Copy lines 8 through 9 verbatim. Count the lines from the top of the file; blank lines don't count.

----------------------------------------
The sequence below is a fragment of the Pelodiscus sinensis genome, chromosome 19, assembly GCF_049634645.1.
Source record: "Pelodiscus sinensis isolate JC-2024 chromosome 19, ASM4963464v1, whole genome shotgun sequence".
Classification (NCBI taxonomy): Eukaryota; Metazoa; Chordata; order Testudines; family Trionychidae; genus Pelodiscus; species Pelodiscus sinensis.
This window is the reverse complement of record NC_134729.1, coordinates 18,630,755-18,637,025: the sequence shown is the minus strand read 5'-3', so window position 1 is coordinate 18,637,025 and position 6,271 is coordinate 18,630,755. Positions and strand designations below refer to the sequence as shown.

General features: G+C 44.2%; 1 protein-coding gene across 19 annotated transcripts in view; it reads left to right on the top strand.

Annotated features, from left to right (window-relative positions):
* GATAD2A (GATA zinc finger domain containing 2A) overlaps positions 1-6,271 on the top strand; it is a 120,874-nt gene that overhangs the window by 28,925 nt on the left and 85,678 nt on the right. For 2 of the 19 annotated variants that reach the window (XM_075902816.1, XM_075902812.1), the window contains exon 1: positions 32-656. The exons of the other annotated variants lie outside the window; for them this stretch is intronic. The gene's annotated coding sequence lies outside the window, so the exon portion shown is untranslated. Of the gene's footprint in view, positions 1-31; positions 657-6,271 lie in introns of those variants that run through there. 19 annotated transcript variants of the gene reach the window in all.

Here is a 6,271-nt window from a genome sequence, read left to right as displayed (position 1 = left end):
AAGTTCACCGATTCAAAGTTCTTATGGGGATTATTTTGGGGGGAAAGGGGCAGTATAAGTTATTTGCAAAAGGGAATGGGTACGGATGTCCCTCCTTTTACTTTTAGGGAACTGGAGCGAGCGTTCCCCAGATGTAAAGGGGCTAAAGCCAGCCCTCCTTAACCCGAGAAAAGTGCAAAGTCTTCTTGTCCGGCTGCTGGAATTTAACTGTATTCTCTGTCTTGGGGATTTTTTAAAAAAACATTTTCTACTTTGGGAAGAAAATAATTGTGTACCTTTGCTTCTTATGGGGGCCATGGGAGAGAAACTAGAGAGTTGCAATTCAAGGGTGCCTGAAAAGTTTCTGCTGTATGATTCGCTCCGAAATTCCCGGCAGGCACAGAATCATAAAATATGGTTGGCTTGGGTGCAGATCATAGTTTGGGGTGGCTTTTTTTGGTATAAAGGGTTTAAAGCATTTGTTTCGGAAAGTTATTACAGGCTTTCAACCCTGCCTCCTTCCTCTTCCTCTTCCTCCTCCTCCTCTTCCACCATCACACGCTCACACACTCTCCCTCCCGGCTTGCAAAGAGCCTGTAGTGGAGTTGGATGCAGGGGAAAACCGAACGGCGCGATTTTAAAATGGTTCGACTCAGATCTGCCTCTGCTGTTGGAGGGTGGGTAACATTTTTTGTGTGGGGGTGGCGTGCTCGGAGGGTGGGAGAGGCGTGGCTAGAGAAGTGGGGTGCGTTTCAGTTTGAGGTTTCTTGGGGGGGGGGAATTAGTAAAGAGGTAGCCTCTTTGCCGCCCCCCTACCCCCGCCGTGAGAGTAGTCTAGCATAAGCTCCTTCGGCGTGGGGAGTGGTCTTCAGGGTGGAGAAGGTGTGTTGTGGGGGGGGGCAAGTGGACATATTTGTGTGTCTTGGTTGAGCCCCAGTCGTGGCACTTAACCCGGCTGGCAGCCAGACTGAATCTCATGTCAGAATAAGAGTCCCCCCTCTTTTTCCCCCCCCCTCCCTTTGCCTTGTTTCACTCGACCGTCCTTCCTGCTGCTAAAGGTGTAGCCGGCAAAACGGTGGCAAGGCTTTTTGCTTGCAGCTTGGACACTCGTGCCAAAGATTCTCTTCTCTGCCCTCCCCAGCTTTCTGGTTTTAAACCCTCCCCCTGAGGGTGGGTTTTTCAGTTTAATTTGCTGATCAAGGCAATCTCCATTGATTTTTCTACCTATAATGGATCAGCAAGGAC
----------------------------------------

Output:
Here is a 6,271-nt window from a genome sequence, read left to right as displayed (position 1 = left end):
AAGTTCACCGATTCAAAGTTCTTATGGGGATTATTTTGGGGGGAAAGGGGCAGTATAAGTTATTTGCAAAAGGGAATGGGTACGGATGTCCCTCCTTTTACTTTTAGGGAACTGGAGCGAGCGTTCCCCAGATGTAAAGGGGCTAAAGCCAGCCCTCCTTAACCCGAGAAAAGTGCAAAGTCTTCTTGTCCGGCTGCTGGAATTTAACTGTATTCTCTGTCTTGGGGATTTTTTAAAAAAACATTTTCTACTTTGGGAAGAAAATAATTGTGTACCTTTGCTTCTTATGGGGGCCATGGGAGAGAAACTAGAGAGTTGCAATTCAAGGGTGCCTGAAAAGTTTCTGCTGTATGATTCGCTCCGAAATTCCCGGCAGGCACAGAATCATAAAATATGGTTGGCTTGGGTGCAGATCATAGTTTGGGGTGGCTTTTTTTGGTATAAAGGGTTTAAAGCATTTGTTTCGGAAAGTTATTACAGGCTTTCAACCCTGCCTCCTTCCTCTTCCTCTTCCTCCTCCTCCTCTTCCACCATCACACGCTCACACACTCTCCCTCCCGGCTTGCAAAGAGCCTGTAGTGGAGTTGGATGCAGGGGAAAACCGAACGGCGCGATTTTAAAATGGTTCGACTCAGATCTGCCTCTGCTGTTGGAGGGTGGGTAACATTTTTTGTGTGGGGGTGGCGTGCTCGGAGGGTGGGAGAGGCGTGGCTAGAGAAGTGGGGTGCGTTTCAGTTTGAGGTTTCTTGGGGGGGGGGAATTAGTAAAGAGGTAGCCTCTTTGCCGCCCCCCTACCCCCGCCGTGAGAGTAGTCTAGCATAAGCTCCTTCGGCGTGGGGAGTGGTCTTCAGGGTGGAGAAGGTGTGTTGTGGGGGGGGGCAAGTGGACATATTTGTGTGTCTTGGTTGAGCCCCAGTCGTGGCACTTAACCCGGCTGGCAGCCAGACTGAATCTCATGTCAGAATAAGAGTCCCCCCTCTTTTTCCCCCCCCCTCCCTTTGCCTTGTTTCACTCGACCGTCCTTCCTGCTGCTAAAGGTGTAGCCGGCAAAACGGTGGCAAGGCTTTTTGCTTGCAGCTTGGACACTCGTGCCAAAGATTCTCTTCTCTGCCCTCCCCAGCTTTCTGGTTTTAAACCCTCCCCCTGAGGGTGGGTTTTTCAGTTTAATTTGCTGATCAAGGCAATCTCCATTGATTTTTCTACCTATAATGGATCAGCAAGGAC